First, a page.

AQUEST for Scotland’s future filmmakers has been launched which will not only see seven would-be scriptwriters commissioned by a major broadcaster, but will also bring in actors and writers like Karen Gillan and Neil Gaiman as mentors.

Lucky applicants for the year-long Young Films Foundation project will also be paid industry rates for the commission.

The talent development scheme evolved out of a week long residency in Skye for new film and TV writers which began in 2018 and is the brainchild of Chris Young, the creator of hit show The Inbetweeners.

He is being aided in developing it into a year long paid project by Beth Willis, former Head of Drama at Channel 4, who took part in the week long residencies and was impressed by what they achieved.

The pandemic meant the 2020 week had to be shelved but this gave the pair the chance to create an even more ambitious project as both see a real need to develop talent in Scotland and make the industry less London-centric.

“I feel that is a problem and I have spent all my working life trying to move the centre of gravity away from London,” said Young, who is originally from Edinburgh but has been based in Skye for over 20 years, commuting to London on a regular basis for work.

Following the success of The Inbetweeners he was able to persuade BBC Alba and Creative Scotland to invest in a long-running Gaelic drama made entirely on Skye, employing Gaelic speakers and teaching them to creHeraldScotland: ate a programme rather than using established actors and writers and translating everything at the last minute.

“In making Bannan I inadvertently found myself running a film school up here,” said Young. “I had a lot of people helping me get Bannan moving and I thought it would be great if there were more things in Scotland made with new talent. I also thought it would be good to make London come here.”

He had already created a studio hub at the Gaelic college employing eight people and decided the next step would be to do “a kind of Sundance on Skye” event.

Based loosely on the US Sundance concept where film and TV industry representatives are brought out from the city to an idyllic location to write scripts and make films, Young decided to bring a number of new script writers to Skye, then invite some big names up from London to help them in masterclasses and workshops.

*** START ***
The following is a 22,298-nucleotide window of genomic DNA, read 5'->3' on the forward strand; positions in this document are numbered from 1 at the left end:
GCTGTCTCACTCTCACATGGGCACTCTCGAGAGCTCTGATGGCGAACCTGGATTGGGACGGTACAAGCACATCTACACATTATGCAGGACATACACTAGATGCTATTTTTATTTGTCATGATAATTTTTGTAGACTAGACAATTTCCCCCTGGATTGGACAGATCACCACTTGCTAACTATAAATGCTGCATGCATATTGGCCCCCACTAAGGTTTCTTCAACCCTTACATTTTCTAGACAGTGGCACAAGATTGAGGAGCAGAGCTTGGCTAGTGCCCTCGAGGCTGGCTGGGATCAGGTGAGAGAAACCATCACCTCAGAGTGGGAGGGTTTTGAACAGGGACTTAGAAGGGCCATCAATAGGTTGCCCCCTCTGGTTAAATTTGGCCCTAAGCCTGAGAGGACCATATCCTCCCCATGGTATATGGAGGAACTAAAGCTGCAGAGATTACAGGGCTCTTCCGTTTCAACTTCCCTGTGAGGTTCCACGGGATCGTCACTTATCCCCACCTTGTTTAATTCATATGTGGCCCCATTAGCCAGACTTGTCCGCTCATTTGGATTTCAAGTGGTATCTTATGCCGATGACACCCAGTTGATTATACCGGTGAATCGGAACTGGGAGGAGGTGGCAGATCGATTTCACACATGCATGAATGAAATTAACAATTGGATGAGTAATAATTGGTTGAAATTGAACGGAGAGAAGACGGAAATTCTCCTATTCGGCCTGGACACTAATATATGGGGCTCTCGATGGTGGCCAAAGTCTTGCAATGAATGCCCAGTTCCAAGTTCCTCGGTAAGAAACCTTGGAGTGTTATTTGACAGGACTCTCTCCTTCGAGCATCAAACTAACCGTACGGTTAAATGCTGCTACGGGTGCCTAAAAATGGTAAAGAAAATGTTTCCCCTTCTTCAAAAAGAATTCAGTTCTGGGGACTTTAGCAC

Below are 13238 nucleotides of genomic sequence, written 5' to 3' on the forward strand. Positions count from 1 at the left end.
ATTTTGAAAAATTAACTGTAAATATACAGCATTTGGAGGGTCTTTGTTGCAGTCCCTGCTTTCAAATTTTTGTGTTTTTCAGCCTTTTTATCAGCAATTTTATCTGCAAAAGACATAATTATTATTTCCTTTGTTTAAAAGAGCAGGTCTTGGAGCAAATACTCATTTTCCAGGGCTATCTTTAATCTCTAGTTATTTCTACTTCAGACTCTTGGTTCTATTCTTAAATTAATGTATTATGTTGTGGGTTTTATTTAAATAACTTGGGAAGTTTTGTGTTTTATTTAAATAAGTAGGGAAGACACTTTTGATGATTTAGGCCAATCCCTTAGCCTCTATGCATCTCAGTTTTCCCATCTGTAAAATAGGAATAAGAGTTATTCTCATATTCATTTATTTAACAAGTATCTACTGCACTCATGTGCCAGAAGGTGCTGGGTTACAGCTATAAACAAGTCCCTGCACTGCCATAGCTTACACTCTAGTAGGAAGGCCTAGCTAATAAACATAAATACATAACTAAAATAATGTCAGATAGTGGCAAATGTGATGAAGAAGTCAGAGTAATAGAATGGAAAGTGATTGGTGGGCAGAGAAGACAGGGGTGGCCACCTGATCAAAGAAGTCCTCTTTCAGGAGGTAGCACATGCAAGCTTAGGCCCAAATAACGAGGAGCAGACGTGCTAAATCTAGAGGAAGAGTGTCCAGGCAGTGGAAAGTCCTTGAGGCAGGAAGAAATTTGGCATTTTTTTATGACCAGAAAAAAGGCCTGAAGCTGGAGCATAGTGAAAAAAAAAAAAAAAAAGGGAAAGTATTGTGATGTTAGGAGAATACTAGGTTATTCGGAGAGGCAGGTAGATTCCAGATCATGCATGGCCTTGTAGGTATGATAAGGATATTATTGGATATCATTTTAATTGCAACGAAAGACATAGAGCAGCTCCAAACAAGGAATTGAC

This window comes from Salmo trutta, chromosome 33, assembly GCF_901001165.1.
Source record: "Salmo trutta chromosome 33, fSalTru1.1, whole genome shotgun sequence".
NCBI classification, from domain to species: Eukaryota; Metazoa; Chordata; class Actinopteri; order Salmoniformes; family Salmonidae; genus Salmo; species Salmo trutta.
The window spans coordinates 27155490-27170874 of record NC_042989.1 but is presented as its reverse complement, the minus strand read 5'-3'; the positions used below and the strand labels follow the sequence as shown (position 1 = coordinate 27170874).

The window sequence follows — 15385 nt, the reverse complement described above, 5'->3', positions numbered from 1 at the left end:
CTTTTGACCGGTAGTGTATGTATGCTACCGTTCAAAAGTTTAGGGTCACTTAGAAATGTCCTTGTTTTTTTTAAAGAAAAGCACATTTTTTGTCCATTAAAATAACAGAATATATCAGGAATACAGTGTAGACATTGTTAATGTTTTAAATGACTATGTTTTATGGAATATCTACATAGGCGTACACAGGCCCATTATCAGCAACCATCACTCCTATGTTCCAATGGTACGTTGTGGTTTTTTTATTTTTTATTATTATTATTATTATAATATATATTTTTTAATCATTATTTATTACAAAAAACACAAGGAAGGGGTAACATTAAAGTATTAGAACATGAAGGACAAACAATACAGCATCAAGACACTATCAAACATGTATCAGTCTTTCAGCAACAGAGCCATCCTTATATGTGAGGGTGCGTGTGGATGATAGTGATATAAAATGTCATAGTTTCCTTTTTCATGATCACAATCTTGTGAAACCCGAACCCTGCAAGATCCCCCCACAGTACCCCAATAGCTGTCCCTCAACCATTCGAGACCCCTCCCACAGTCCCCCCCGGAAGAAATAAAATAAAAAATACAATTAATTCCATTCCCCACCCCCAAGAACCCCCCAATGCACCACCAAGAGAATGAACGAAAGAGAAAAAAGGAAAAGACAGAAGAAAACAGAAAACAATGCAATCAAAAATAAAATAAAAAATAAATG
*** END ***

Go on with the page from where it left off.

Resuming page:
The initiative revealed a huge demand, with over 100 people applying for the first six places. Young was heartened at the enthusiasm shown by wellknown directors and producers like Danny Boyle and David Puttnam who saw potential early on in the project and were delighted to spend some time on Skye.

For the first 12 participants it was a “gamechanger” with all now working in the industry but Young felt there was a need for an even more ambitious scheme.

With major broadcasters keen to invest money in Scottish talent, Willis suggested they ask them to commission a total of seven scripts – ranging from feature films, TV comedy or TV drama - paying the writers an industry standard script fee, a token rarely offered by other comparative programmes. For 2021, these broadcasters include BBC Drama, BBC Films, Sky TV, Film4, Channel 4 Comedy, Channel 4 Drama and MG Alba/BBC Alba.

Masterclasses will also be held regularly with the likes of Steven Moffat and Douglas Mackinnon talking about how they made Doctor Who and Sherlock.

After nine months of honing scripts, the seven will then be invited to Skye for a week of classes and informal dinners with their mentors and commissioners. “The dream is that it will get made,” said Young.

“We can’t guarantee it but if it doesn’t they will still have a very polished piece of work which they can use to get an agent and an agent can use to interest producers. We think Scotland needs this. There has been a recognition that it has been shortchanged in terms of these kind of things and there is a need to generate work from here. Outlander is great but it is American.”

Young added he had been inspired by the willingness of people like Gillan and Gaiman to help with the project. “They all said they would love to do this as they really want to help new talent,” he said.

In addition there is the bonus of real interaction between the writers and inspiring talent in the industry as well as broadcasters, allowing them to have support throughout the process and make vital contacts.

“It is an effective way of turbo charging the learning experience and letting the writers not just get a foot in the door but enabling them to explore the corridors of industry,” said Willis.

“That’s so valuable and I have been overwhelmed and quite moved by the number of people – not just Scottish talent but across the board – who have been very up for getting involved and lending a hand. They see how important it is to encourage the next generation.”